Malpractice Dangers in the Patient Handoff

Mark Crane, BA

Disclosures

May 17, 2017

In This Article

Communication Blunders Cost Lives and Money

Some examples of malpractice cases that CRICO examined are as follows:

  • A woman's cancer diagnosis was delayed for a year because her lab result was entered into the electronic health record, but wasn't flagged to her primary care doctor.

  • A nurse failed to tell a surgeon that a patient experienced abdominal pain and a drop in red blood cells after surgery—signs of possible internal bleeding. The patient later died of a hemorrhage.

  • A woman's request to be sterilized after delivering a baby wasn't shared with the obstetrician on duty. The patient filed a lawsuit when she became pregnant again.

  • A 63-year-old man saw his primary doctor for chest congestion and shortness of breath. A radiograph confirmed bilateral pneumonia, but lab values also raised concern for possible early congestive heart failure. The patient was referred to a pulmonologist, but the lab findings weren't conveyed to either the patient or that doctor. The primary physician incorrectly assumed that the pulmonologist would access the labs via the electronic record. The patient's pneumonia symptoms improved, but 1 week later he developed severe chest pain and difficulty breathing. At the hospital, he developed pulmonary edema and ventricular dysfunction, and died in the intensive care unit.

The Explosion in the Number of Hospitalists

The growth in the number of hospitalists has been nothing less than phenomenal. About 3500 physicians described themselves as hospitalists in the year 2000. Now, there are more than 52,000, according to the Society of Hospital Medicine.

Although malpractice insurers and patient safety experts believe that these doctors have significantly improved hospital care, a study of malpractice claims by The Doctors Company, the nation's largest professional liability carrier based in Napa, California, found many incidents of preventable harm to patients, often due to a botched handoff.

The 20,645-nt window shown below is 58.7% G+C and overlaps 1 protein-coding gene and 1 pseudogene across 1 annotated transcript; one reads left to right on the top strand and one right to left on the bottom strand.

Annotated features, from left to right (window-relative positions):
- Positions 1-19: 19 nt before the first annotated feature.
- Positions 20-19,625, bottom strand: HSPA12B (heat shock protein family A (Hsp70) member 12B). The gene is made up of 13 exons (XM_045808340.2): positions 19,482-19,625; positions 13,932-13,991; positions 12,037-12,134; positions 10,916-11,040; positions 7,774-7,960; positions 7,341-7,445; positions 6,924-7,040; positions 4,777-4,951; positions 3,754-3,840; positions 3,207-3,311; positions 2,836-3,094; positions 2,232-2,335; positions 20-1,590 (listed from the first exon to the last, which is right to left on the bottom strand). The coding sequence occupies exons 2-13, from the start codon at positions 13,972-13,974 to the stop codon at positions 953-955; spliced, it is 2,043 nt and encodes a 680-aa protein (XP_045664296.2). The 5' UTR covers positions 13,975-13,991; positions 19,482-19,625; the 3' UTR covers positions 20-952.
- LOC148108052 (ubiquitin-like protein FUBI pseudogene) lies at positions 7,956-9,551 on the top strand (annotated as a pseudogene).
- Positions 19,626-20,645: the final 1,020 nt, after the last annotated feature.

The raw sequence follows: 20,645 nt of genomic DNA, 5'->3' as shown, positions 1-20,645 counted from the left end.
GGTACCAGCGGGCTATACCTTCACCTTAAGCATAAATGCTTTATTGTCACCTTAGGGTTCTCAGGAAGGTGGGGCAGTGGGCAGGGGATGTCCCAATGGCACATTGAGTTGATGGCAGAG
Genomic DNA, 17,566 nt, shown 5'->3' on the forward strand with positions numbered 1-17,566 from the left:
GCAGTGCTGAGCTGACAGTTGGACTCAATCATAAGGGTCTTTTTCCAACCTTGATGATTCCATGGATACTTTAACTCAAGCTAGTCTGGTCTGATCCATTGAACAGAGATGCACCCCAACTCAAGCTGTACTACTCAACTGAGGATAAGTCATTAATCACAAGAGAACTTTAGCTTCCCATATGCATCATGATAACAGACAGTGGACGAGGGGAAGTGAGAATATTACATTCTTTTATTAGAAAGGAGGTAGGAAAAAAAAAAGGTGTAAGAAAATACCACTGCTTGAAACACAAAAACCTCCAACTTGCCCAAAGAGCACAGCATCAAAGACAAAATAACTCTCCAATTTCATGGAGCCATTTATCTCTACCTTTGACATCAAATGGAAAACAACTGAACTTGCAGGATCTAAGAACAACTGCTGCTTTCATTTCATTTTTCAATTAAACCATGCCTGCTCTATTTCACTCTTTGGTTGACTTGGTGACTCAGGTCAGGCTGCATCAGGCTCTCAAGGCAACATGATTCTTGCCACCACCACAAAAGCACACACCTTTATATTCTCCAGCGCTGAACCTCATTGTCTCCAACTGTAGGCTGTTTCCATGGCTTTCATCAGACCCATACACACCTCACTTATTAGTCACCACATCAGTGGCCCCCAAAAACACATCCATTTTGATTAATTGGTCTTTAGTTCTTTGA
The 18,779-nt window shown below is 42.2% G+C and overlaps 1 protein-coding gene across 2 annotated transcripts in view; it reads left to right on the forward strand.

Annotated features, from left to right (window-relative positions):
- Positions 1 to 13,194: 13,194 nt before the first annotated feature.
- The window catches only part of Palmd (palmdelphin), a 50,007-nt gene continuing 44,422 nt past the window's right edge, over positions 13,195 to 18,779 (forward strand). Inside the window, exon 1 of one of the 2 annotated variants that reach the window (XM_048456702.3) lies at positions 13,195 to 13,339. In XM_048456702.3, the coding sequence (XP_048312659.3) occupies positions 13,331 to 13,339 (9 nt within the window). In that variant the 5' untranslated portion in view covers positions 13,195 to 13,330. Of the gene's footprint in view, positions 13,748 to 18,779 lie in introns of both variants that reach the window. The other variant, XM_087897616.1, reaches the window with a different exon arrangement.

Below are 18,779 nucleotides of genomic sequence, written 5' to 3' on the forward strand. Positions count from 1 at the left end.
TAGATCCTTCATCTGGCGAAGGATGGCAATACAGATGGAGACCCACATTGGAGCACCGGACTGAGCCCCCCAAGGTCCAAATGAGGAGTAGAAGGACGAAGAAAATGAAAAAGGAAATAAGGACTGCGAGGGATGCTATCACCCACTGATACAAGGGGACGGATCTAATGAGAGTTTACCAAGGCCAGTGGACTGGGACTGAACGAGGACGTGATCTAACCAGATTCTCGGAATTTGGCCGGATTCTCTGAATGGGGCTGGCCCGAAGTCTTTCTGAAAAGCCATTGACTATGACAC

Studying 464 claims against hospitalists that closed between 2007-2014, The Doctors Company found that communication errors among providers accounted for 23% of the lawsuits.[2]

"In some cases, nurses identified patients who were at risk for deep vein thrombosis or pulmonary embolism or who exhibited changes in neurological status, but they failed to notify a physician," the 2016 report said. "Other cases involved physicians who failed to see or find important clinical information documented in the medical record and, therefore, were unaware of changes in the patient's condition or unaware of alterations to medications, diet and therapies."

Twelve percent of the lawsuits were attributed to communication failures between the patient or family and the health provider. Language barriers were a big problem. "Problems also arose when patients expected to see their family physician in the hospital, and they were surprised to learn that a hospitalist had taken charge of their hospital care."

"The largest number of cases revealed weaknesses in the processes used by members of the healthcare team," the report said. "Important clinical information can be difficult to locate in electronic health records or be obscured by lengthy progress notes resulting from copy and paste over-documentation. Handoffs between hospitalists may not convey critical information and efforts to reach physicians in other specialties are sometimes unsuccessful."

Primary care physicians can do more to improve the handoff and make sure that vital information is transmitted.

"Patients often come to the hospital with no documentation regarding their current or past illnesses," said Darrell Ranum, JD, vice president of patient safety and risk management for The Doctors Company. "Patients may not recall what medications they are taking or why. Use of a common electronic health record will help hospitalists gain a more complete picture by making office records available to them. In situations where hospitalists don't have access to office records, primary care physicians can encourage patients to take a current medication list (or their actual medications) and the summary of their last office visit when they go to the emergency department or are being admitted to the hospital."

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